With all of the referencing and apparent commentary on media-saturated society that Community does, it would be easy to fall into the category of being postmodern just to seem more interesting. Think of those glamour shots in Garden State that do little to serve the story or make anything more than a weak point, or the thrown in references to ‘A Perfect Day for Bananafish’ and other media in 500 Days of Summer: these are examples of mentioning media just to seem cool, and you can find them in just about any media product targeted directly at hipsters (and often this blog – remember my last post, when I referenced Metal Machine Music for a reason that didn’t really further my point? Yep, perfect example). Community, however, rarely falls into that trap, and even the most postmodern episodes make their references in a way that serves the story. The episode everybody talks about is the paintball episode, “Modern Warfare,” and rightfully so. It is the most explicitly postmodern episode of the show so far, and not only does it serve as a tribute to action movies, but it also advances key plot points that have been building throughout the season. By the end of the episode, Jeff has both acted selflessly and had sex with Britta. These actions have been built up all season, and both get a form of resolution in this episode, even while drenched in the metaphorical paint of action movie homage.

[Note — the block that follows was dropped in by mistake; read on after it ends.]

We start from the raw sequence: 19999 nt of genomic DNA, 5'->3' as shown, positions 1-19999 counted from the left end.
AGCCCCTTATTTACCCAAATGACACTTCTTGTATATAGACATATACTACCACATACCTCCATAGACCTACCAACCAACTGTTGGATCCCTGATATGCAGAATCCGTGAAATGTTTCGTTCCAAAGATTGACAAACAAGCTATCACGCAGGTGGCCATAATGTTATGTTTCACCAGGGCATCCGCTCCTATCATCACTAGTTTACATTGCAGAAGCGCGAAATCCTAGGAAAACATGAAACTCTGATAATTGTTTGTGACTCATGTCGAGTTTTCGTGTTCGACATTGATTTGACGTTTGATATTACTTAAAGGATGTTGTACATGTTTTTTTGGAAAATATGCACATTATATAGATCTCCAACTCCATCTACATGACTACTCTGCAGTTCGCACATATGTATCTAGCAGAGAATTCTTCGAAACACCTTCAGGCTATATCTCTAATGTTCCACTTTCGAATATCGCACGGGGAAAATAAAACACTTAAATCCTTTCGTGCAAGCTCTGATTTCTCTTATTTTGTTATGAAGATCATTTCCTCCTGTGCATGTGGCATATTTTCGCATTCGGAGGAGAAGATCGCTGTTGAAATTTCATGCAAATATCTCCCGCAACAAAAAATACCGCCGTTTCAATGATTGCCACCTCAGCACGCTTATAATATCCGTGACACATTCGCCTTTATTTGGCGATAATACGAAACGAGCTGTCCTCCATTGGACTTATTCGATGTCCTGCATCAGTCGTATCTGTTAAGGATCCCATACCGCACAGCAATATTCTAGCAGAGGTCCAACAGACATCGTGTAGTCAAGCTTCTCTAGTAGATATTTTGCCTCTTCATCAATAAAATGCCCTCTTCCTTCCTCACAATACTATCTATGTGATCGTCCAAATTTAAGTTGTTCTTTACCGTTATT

For all of the goofing around Community does, it is clear that the crew really care about the level of technical quality of the show. This, again, is never more evident than in the paintball episode, as the action scenes rival anything you can see in a modern action movie. Just about every episode has a sort of thesis that it tries to make a point with (some more obvious than others), and it is typically a slightly different take on a point a traditional sitcom would try to make. One of my favourite ‘characters’ in the show is the Greendale Human Being, the school mascot that is basically a person dressed in a plain bodysuit that covers all of his skin. He symbolizes the thesis of the episode “Football, Feminism and You,” which Jeff says late in the episode, “that not being racist is the new racism.” Other episodes have themes about being raised on television, an episode about whether humans are inherently good or evil, Christianity’s unwillingness to accept others, and more.